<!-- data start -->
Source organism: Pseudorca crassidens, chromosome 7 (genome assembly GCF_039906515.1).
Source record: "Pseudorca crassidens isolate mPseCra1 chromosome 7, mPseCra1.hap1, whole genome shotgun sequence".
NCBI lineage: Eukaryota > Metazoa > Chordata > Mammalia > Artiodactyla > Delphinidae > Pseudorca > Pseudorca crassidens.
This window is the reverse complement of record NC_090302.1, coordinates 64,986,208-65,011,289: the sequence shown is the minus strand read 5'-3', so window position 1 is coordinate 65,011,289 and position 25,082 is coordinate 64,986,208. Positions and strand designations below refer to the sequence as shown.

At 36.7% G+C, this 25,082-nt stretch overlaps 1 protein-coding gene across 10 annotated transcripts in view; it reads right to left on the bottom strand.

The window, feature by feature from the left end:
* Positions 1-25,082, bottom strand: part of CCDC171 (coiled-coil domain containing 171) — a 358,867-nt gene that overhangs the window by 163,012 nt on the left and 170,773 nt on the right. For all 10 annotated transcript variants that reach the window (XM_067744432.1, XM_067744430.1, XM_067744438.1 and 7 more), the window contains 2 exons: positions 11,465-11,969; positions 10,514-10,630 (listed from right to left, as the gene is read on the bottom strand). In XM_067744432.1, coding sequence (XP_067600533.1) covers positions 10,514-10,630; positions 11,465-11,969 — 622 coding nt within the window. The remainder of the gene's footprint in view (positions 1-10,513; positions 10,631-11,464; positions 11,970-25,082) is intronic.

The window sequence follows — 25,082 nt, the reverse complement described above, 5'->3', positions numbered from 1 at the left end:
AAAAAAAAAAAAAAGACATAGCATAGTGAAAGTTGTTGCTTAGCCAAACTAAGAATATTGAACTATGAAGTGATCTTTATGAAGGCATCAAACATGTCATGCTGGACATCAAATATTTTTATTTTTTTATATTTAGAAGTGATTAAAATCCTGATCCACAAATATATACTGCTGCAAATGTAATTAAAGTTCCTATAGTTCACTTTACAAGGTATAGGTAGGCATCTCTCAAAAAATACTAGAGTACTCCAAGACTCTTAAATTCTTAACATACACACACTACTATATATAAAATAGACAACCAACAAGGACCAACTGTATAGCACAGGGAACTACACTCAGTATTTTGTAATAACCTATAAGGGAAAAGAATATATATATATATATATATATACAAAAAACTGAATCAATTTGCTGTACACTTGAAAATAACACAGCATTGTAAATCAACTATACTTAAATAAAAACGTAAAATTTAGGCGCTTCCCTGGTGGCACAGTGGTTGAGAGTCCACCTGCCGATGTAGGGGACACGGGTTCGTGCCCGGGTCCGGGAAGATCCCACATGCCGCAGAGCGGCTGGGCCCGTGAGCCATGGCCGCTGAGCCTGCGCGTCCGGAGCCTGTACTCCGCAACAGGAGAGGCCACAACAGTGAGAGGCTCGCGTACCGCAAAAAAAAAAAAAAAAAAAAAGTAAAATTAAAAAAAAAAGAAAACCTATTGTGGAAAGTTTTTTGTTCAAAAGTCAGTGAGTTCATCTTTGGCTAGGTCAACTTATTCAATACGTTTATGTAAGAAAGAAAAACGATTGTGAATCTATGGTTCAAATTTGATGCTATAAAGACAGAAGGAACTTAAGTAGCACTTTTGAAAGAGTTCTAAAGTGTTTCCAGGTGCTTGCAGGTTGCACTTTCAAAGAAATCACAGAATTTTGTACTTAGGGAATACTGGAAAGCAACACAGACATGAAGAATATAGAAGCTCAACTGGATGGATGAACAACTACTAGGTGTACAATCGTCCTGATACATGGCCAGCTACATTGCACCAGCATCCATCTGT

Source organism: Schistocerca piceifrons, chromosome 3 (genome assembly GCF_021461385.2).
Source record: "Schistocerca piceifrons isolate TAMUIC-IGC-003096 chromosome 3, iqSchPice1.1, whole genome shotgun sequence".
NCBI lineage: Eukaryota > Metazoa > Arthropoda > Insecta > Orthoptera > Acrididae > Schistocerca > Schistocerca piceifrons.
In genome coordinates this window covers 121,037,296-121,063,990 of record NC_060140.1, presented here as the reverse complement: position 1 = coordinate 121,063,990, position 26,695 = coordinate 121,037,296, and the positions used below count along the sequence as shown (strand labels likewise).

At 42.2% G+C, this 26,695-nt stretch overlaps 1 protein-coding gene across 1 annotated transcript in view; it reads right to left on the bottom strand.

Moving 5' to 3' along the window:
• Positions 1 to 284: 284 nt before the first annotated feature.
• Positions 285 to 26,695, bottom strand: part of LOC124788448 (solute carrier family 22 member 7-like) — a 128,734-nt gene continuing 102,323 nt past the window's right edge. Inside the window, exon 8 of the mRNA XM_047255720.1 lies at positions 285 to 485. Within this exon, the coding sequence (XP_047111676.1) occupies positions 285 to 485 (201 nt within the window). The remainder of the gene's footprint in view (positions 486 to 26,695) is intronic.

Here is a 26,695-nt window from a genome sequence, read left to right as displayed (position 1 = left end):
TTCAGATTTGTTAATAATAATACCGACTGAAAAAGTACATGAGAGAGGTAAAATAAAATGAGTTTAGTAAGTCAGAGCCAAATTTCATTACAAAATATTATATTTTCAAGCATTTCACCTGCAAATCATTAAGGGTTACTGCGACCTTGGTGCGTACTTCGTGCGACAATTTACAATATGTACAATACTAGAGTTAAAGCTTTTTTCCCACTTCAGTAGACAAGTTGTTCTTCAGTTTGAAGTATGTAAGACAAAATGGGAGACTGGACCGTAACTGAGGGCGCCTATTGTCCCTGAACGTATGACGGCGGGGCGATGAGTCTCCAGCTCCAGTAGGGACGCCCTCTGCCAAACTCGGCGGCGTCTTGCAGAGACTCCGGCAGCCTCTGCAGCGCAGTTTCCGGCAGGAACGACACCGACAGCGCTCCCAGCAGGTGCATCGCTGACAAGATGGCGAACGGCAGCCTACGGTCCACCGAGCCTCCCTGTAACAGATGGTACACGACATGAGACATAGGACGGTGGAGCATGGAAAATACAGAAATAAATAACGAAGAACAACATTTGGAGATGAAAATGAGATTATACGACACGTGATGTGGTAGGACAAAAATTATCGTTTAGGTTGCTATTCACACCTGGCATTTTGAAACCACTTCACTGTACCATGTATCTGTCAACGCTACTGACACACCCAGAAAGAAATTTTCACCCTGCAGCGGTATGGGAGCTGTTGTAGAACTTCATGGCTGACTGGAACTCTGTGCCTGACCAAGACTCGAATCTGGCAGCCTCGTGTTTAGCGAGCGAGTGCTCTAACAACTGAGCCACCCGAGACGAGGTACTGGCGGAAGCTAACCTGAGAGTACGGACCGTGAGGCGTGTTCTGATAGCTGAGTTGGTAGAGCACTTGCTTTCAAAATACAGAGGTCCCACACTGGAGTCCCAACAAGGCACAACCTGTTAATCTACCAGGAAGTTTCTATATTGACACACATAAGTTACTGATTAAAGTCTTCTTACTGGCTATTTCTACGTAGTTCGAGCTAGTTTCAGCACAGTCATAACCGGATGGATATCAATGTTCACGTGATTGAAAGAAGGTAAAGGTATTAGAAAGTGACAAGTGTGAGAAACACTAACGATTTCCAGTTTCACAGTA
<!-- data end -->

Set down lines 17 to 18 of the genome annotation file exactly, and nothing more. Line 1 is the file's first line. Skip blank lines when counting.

• Positions 285 to 26,695, bottom strand: part of LOC124788448 (solute carrier family 22 member 7-like) — a 128,734-nt gene continuing 102,323 nt past the window's right edge. Inside the window, exon 8 of the mRNA XM_047255720.1 lies at positions 285 to 485. Within this exon, the coding sequence (XP_047111676.1) occupies positions 285 to 485 (201 nt within the window). The remainder of the gene's footprint in view (positions 486 to 26,695) is intronic.

Here is a 26,695-nt window from a genome sequence, read left to right as displayed (position 1 = left end):